The local farmers always ask us to convey to everyone who supports our volunteer activities in Tohoku just how much they appreciate all the support. What Hands On Tokyo volunteers are able to accomplish in a day would take the local farmers and their families many days to complete. Saito-san also said having the children enjoy a BBQ with his grandchildren was like having a festival on his farm — something his family has not been able to enjoy much since the earthquake and tsunami. Children’s laughter and smiles can be very healing in an area still recovering from natural disasters. His neighbor also commented how lucky Saito-san was to still have the support of volunteers.
All of the children also received natural disaster awareness and preparedness training. We took the volunteers from two of the children’s homes to an elementary school near Sendai which was an evacuation center during the tsunami and is now a museum. The children, teachers and local residents on the roof of the school survived the tsunami which tragically washed away the surrounding area. We took the volunteers from the other two children’s homes to an elementary school near Yamamoto-cho which is now a memorial. There the teachers, students and some local residents survived the tsunami by standing on the highest point of the school. The volunteers from one children’s home also received extra natural disaster awareness and preparedness training in Ogatsu. All of the students and their caregivers said how impactful this training was and how it will improve their own natural disaster preparedness.
Ogatsu in Miyagi Prefecture was completely devastated by the tsunami and is still far from being ready for reconstruction and redevelopment.
In August, Hands On Tokyo — with your generous support — brought children and their caregivers from a children’s home in the Greater Tokyo Area to do gardening at the Ogatsu Rose Garden Factory. We moved planters so that the plants could get more sunshine, pruned the plants and added topsoil to the planters. We also cleaned and helped better organize one area of the garden.
In September, Hands On Tokyo brought children and their caregivers from another Greater Tokyo Area children’s home to Ogatsu. We helped prepare lavender seedlings.
A local resident built this garden near the land where her mother perished in the tsunami to calm the souls of those who perished in the tsunami and so that former residents and visitors can once again see beauty when they first enter Ogatsu. It is also a place where families go to grieve the loss of their loved ones in the tsunami.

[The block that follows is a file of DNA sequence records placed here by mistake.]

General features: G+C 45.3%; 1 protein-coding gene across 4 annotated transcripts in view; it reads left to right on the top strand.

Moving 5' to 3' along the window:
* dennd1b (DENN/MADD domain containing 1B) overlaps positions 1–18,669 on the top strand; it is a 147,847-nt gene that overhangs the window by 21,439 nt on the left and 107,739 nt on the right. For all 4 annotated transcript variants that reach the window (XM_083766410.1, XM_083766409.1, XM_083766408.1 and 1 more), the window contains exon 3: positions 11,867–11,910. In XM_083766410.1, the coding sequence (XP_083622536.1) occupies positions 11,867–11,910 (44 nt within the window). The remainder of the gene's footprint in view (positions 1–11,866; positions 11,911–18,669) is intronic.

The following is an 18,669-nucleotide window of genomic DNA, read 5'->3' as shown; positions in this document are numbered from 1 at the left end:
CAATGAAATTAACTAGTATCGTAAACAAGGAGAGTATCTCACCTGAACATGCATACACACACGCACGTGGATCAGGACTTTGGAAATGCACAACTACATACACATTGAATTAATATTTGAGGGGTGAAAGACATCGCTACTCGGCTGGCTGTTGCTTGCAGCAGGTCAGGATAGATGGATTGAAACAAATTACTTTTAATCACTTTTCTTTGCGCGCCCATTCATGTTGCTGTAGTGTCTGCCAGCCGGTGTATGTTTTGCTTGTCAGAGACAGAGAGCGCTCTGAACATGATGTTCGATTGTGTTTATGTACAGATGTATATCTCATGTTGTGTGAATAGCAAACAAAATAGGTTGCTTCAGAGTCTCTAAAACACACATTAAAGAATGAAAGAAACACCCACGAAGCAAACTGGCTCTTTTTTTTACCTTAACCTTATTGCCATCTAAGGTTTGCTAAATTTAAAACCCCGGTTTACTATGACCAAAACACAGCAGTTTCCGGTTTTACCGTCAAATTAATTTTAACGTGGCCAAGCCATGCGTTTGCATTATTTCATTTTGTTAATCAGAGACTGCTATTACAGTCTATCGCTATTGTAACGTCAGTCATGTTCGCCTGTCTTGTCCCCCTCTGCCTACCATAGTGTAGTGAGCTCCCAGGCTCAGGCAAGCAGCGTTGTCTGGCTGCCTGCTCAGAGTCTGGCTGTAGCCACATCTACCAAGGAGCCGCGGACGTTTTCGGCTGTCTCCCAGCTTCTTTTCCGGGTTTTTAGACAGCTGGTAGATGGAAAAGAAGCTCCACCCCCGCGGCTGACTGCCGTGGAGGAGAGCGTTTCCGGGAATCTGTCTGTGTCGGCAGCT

On the way to Ogatsu, we also stopped at Ogawa Elementary School to pay respects by offering incense and flowers to the souls of the teachers and students who tragically perished in the tsunami. In September, a couple who lost their two grandchildren in the tsunami were there at the same time and they said how comforting it was to see children the same age that their grandchildren would be now had they survived paying their respects. They thanked us for bringing the children there and for not forgetting their grandchildren and their classmates.
All these volunteer trips were very impactful on the children and their caregivers. For the children who are the beneficiaries of volunteer activities at their children’s homes, these volunteer trips have been an opportunity to experience volunteering themselves, to gain new experiences and life skills and to gain further self confidence. Thank you very much for your generous support in helping make all this possible. The children greatly appreciate the opportunity and are still benefiting from all that they learned and experienced. Many want to volunteer again and they have encouraged others in their children’s homes to volunteer in the future.
There is still so much to be done and there are still many people in need of encouragement and support in Tohoku. With your generous support, we will continue to organize volunteer trips to help farmers and others in Tohoku as they continue to work very hard to rebuild their lives. We already have a volunteer trip planned later this month and another in December.
Thank you very much in advance for your continued generosity, for touching the hearts and souls of so many people in Tohoku and for helping provide these life changing volunteer opportunities to so many children living in children’s homes in the Greater Tokyo Area.
Slowly but steadily the road to recovery is being paved.